Thief cuts off horse tail in Utah

Thief cuts off horse tail in Utah

07 April 2013

UTtailcuttingCapture.JPG(KUTV) WASHINGTON COUNTY UT, March 8, 2013 -  Law enforcement and horse organizations say it’s the first case of its kind in Utah: thieves cutting off a horse’s tail.

It happened to a mustang this week in Washington County’s Dammeron Valley.

“They managed to get over the fence and get her tail, the whole tail,” said Eddie Zawacki of her horse Naja.

“She had a very beautiful tail; it was very thick, long.”

Whoever took Naja’s tail hair cut it from right below the muscle and bone section called the dock, netting the thief about two feet of hair.

“At first I thought maybe she got it caught on a fence or a tree,” Zawacki said. “But then when I examined the tail you could see it was just cut straight off.”

Zawacki called the sheriff’s department, which says it’s the first horse tail clipping reported to them. Deputies found footprints along the back fence of the property but no other evidence to point to a suspect, according to Zawacki.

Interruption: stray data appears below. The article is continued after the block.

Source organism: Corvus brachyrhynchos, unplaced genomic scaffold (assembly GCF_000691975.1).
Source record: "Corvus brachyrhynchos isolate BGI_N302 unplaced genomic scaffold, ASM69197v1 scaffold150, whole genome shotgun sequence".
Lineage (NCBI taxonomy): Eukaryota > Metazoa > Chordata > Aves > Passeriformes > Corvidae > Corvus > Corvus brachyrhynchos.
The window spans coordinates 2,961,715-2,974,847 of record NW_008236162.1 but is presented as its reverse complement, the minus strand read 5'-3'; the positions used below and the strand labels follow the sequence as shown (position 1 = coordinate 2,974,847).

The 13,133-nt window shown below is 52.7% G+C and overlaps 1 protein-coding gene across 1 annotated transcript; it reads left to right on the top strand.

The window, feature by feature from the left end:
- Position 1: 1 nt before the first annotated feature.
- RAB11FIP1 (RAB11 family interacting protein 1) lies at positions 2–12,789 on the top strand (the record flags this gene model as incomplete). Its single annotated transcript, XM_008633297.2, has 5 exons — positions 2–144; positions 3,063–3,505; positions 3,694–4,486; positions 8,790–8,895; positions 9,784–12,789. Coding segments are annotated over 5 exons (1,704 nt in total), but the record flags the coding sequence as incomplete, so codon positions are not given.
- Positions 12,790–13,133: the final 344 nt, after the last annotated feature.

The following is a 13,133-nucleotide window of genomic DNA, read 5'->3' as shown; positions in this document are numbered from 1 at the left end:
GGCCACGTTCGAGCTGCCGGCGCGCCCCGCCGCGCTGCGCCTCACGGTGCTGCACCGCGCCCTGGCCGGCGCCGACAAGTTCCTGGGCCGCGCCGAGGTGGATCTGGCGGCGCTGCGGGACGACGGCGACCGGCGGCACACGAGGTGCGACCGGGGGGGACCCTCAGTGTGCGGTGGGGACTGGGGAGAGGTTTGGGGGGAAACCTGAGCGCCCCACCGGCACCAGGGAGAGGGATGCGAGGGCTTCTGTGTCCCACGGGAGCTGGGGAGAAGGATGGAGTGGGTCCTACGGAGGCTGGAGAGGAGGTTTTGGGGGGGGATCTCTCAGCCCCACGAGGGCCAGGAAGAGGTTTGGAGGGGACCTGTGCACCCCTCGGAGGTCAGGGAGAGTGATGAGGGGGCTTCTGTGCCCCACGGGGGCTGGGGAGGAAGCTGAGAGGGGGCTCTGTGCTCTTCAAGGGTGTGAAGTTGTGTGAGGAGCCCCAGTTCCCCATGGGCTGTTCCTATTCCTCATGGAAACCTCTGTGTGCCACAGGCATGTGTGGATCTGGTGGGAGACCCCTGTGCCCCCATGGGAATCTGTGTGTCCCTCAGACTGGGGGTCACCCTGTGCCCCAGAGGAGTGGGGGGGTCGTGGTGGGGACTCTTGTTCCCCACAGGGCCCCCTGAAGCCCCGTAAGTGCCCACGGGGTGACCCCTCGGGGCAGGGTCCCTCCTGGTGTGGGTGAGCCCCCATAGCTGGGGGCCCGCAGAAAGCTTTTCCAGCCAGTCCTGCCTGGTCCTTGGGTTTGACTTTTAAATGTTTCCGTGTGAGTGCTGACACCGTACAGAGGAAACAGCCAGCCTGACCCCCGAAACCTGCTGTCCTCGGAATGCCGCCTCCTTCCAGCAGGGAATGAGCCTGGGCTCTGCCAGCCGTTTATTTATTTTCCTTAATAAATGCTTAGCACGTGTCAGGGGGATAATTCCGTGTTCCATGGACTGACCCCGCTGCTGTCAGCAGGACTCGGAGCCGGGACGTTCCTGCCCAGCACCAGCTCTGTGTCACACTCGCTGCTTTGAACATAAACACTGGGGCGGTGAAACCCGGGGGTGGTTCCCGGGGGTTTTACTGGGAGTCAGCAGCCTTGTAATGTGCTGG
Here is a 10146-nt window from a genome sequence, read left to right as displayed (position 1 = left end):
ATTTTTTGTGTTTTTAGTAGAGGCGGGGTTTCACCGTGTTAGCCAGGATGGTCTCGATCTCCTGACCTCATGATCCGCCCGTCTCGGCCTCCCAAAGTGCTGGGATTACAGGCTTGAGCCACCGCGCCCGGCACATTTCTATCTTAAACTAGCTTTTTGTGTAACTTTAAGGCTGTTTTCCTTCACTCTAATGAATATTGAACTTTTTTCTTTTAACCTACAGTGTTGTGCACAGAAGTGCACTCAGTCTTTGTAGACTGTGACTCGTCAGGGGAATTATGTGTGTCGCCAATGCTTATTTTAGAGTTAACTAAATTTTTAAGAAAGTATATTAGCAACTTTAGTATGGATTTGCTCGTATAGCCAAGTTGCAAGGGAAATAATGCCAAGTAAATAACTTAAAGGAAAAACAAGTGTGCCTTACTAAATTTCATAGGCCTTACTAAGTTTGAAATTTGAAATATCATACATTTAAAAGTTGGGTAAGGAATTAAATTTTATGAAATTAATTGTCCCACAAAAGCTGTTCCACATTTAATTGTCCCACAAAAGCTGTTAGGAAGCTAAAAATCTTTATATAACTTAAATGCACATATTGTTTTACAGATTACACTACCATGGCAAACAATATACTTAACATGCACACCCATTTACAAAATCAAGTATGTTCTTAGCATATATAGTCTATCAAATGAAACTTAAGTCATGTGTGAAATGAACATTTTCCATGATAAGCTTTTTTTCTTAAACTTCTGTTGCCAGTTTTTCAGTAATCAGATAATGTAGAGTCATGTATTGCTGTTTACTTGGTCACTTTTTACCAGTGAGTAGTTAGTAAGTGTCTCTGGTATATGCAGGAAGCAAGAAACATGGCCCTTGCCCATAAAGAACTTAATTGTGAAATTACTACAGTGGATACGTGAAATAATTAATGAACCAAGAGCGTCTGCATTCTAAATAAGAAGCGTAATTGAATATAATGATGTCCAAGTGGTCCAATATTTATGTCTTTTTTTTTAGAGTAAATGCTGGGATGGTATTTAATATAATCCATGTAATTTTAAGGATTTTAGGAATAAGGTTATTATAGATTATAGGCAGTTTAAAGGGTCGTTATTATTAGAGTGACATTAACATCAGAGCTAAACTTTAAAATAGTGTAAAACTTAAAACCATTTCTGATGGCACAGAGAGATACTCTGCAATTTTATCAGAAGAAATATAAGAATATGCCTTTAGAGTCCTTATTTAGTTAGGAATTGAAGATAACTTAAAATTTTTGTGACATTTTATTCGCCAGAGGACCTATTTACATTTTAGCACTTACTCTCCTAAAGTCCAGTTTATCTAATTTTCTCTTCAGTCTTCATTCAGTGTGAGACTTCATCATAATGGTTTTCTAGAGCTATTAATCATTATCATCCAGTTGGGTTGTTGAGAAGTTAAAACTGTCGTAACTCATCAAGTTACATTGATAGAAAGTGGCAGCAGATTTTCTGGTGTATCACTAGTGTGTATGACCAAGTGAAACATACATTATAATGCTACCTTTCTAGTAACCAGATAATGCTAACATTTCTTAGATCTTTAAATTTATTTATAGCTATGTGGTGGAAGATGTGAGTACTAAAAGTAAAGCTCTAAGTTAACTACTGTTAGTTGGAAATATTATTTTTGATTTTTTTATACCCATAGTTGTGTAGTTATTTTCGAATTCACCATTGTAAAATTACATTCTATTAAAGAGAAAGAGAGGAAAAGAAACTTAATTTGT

“She’s totally different; it really had an effect on her,” Zawacki said. “She’d come up to anybody; was a very friendly horse, loved children and now she even backs away from me.”

Other parts of the country, including Colorado and Wyoming, have seen increased cases of horsetail theft. Investigators theorize of a black market for horsehair due to the shuttering of U.S. horse slaughterhouses in 2007. 

Bows for musical instruments, belts, pottery, Native American headdresses, and western apparel all use horsehair. The hair is also utilized in tail extensions for show horses.

“It’s a very lucrative business,” Zawacki said. “They can get up to $500 a tail.”

Horsehair can still be bought commercially from China, but Matt Bartlett, chairman of the Utah Horse Council, wonders if horse hair needed for smaller crafts is driving the black market.

Bartlett said Zawacki’s case is the only tail shearing in Utah that his organization is aware of.

“They need that tail,” Zawacki said, adding that her veterinarian has instructed her to weave a tail extension into Naja’s remaining tail hair so she can swat away flies and other biting bugs.

“She’s been a wonderful horse,” Zawacki said. “I am devastated. I just wish and hope that this person is found.”

Watch KUTV News video here.


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